Jeff Sonderman, a US local news editor, writes at NewsFuturist about the news organisations mentality when complementing charging for online content. An extract:
The huge fallacy I hear all the time behind arguments for requiring readers to pay for news goes like this: Our work is IMPORTANT and EXPENSIVE to produce. Society needs it, and we incur huge expenses to provide it, so consumers should pay us.
As a journalist, I completely agree that good journalism is vital to a healthy society. But that says nothing about whether it should be paid for by the consumer. Things even more essential to our survival — air and sunlight — we pay nothing for. Why? Because they are abundant and freely distributed.
His conclusion then, is:
Consumers couldn’t care less how much it costs to produce a product, be it news, clothing or cars. They don’t inspect your production facility and balance sheets to determine whether the price is fair.
Price is determined by the UNIQUE value your product provides TO THE CONSUMER. Both parts of the equation matter: how useful/valuable is it to the consumer, and could the same value be obtained elsewhere for less?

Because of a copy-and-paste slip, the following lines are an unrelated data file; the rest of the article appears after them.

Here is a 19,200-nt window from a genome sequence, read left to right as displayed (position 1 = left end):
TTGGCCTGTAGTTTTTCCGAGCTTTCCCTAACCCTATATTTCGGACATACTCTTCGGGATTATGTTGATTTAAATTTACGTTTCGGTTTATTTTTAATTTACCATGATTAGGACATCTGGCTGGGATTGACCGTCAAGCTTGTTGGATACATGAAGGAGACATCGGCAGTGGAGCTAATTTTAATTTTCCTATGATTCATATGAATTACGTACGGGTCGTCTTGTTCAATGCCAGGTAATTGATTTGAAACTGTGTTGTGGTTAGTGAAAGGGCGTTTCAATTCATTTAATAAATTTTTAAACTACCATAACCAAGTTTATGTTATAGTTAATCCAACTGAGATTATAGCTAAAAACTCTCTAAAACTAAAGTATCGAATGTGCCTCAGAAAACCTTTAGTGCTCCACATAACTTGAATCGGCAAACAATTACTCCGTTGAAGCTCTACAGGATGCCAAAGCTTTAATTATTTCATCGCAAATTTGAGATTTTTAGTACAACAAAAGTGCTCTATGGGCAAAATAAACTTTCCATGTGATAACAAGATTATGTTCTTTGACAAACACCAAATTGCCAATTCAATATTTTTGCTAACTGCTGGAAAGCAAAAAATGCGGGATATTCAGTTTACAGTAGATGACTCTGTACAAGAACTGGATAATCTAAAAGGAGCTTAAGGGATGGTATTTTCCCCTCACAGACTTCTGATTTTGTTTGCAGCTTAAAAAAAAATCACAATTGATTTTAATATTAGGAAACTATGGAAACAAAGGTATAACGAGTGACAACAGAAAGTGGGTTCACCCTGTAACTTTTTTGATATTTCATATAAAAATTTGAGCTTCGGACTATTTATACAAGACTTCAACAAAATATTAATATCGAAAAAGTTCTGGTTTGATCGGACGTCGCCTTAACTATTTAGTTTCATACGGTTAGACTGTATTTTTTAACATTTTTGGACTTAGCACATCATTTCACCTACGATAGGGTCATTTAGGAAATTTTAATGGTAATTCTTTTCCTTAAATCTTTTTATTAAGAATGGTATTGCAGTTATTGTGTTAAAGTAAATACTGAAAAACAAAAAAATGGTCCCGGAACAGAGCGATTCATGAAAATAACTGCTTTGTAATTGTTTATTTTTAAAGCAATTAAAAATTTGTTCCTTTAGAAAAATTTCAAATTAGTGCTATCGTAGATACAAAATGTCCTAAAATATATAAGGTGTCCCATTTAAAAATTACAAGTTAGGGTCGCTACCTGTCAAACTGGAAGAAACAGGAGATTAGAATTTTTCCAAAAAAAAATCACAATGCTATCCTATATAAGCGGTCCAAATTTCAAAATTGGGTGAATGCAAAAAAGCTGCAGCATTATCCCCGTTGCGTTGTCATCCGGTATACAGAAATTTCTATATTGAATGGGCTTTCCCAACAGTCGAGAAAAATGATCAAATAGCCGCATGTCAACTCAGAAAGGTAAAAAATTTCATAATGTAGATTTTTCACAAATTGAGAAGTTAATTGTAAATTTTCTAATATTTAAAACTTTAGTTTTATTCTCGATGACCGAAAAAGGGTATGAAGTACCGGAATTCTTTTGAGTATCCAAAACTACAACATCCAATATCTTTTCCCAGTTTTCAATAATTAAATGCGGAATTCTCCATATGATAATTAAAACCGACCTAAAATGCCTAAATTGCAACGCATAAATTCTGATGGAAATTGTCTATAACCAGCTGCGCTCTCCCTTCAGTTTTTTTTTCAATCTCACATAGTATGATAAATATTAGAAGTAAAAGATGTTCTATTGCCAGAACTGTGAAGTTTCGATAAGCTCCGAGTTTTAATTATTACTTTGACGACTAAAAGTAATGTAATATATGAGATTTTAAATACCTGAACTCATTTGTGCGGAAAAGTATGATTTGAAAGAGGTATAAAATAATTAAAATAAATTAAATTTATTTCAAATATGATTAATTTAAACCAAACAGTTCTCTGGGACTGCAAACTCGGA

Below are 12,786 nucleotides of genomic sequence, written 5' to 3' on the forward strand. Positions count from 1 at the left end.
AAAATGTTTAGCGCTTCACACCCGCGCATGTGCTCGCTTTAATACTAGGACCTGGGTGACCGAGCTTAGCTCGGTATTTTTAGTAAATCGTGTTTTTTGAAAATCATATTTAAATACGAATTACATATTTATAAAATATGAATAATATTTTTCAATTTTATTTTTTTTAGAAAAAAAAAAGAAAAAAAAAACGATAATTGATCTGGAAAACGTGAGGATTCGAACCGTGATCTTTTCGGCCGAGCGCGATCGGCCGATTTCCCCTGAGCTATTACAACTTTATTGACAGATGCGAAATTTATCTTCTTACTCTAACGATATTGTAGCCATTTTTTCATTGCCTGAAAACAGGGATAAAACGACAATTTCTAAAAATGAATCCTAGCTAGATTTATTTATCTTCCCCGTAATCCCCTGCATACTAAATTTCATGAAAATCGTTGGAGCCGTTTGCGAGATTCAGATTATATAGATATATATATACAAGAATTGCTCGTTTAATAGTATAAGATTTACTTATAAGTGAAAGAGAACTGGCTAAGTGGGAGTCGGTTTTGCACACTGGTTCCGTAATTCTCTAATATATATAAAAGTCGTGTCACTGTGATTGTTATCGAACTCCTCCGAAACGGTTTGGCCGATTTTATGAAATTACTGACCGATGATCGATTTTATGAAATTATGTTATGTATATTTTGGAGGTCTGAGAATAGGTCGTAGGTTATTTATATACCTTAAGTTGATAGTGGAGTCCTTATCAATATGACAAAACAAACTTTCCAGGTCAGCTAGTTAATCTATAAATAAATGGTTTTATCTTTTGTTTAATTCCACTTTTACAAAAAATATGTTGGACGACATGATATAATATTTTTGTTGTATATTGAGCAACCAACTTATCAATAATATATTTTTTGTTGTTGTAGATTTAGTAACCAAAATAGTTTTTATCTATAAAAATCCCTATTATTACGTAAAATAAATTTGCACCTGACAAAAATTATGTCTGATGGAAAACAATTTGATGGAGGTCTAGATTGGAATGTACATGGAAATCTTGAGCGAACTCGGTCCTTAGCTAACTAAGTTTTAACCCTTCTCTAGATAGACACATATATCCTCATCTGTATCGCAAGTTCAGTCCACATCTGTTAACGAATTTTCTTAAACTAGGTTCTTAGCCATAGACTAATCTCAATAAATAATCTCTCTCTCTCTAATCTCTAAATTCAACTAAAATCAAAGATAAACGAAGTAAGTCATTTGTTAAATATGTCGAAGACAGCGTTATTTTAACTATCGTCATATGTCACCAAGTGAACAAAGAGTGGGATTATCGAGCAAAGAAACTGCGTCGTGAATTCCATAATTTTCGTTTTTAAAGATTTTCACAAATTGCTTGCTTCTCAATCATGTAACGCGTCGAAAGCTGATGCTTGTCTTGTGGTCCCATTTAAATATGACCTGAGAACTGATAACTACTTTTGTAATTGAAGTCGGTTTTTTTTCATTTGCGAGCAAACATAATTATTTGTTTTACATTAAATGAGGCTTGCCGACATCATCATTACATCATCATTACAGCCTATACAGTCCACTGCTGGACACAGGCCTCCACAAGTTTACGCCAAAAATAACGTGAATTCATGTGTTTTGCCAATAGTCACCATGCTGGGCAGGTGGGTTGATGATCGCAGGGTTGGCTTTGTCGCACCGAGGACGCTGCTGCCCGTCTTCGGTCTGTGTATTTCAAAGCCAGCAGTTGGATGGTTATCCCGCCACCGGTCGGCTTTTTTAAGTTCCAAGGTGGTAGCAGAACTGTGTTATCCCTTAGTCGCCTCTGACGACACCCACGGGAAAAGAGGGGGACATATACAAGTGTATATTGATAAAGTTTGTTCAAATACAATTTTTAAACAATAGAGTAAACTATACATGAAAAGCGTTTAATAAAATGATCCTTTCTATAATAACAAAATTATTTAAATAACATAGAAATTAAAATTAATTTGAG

Of course this doesn’t offer a solution to the financial crisis in print journalism. But it does raise a point that newspapers should not be charging for content on the back of their own importance to society – after all, if they were so important, circulation would be continuing and they wouldn’t get any hits on their websites.
Sonderman also comments on charging not as much as the market can bear, but the bare minimum it can bare, an idea explained by Jeff Jarvis:
Yes, it’s important and valuable, but as long as there is abundant, elastic supply, competition will drive the consumer price to zero.
By charging nothing, next to nothing, or a small amount for a premium service – just like Flickr and Skype do – you avoid being undercut by any competitors. Unfortunately for newspapers, this means any charging allows them to be undercut. Even if they charged a penny a day, the hassle of registering and setting up an account would put many users off.